Any topic of Your Choice
If you are interested, comment below or contact NASA GLOBE Clouds Project Scientist Marilé Colón Robles.
You have submitted GLOBE Observer Mosquito Habitat Mapper observations, but are still unsure how to access and analyze that data? This blog outlines the steps to download data into a spreadsheet, describes the data found in each column, and discusses what to do with the two sets of latitude and longitude data associated with each observation.
First you will need to download your data using GLOBE’s Advanced Data Access Tool (ADAT). This link also has video and text tutorials to get you started. Once you open ADAT, it prompts you to select filters, which will determine...
We are asking for photographs of dust storms and dust events in cold climates (or high latitude areas), southwest United States and Northern Mexico, and desert (or arid and semi arid) areas. Follow these steps on how to take photographs of the horizon, not the sky in the direction of the dust event. Different flyers are now available to print or share that you can use to spread the word!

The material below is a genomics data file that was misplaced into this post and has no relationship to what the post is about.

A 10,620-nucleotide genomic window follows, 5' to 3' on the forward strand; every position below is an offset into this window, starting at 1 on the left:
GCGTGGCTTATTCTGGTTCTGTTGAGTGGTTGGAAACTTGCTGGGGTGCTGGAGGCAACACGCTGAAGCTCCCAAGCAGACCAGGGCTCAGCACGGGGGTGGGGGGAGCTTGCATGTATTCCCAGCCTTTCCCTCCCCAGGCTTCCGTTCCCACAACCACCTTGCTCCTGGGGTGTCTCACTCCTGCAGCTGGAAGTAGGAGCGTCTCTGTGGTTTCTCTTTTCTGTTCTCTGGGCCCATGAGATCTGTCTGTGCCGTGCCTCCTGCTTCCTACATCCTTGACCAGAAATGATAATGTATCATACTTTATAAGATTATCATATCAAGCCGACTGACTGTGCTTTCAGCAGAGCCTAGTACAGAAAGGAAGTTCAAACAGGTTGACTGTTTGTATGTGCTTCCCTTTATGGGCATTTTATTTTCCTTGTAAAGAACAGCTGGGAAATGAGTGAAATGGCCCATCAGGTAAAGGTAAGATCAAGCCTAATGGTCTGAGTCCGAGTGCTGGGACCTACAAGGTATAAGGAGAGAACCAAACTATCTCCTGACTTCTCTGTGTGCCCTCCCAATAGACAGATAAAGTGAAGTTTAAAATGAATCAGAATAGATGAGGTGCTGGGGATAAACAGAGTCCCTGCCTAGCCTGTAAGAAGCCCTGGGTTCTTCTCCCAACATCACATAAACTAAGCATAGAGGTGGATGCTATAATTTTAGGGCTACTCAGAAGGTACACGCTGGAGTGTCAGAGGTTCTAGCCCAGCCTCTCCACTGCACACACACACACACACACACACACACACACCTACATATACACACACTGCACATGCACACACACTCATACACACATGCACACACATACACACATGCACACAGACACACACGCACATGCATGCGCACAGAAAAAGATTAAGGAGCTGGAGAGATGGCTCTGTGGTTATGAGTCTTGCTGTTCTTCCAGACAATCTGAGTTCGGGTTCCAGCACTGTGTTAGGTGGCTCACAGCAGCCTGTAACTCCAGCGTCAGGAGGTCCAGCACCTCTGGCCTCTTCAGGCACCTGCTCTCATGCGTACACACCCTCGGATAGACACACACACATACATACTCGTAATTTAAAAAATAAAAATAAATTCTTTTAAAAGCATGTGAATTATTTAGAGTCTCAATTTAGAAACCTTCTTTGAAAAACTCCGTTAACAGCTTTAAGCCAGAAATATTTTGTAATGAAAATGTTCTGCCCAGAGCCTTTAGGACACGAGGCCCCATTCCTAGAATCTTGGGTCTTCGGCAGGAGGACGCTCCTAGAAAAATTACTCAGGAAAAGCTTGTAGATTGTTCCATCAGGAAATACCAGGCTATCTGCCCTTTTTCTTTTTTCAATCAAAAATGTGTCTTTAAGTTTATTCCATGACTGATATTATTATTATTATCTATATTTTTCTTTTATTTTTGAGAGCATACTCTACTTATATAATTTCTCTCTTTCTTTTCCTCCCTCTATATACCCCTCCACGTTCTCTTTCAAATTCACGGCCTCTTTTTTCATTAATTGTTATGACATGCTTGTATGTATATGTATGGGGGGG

Special observations of airplanes and contrails are being collected by a select few as part of a pilot project the GLOBE Clouds team has been working on for a year. The project asks students to use an app that tracks aircrafts, then note if the airplane is or is not creating a contrail. The airplane tracker app suggested notes the height of the airplanes, giving the opportunity to note the altitude of the contrails if present.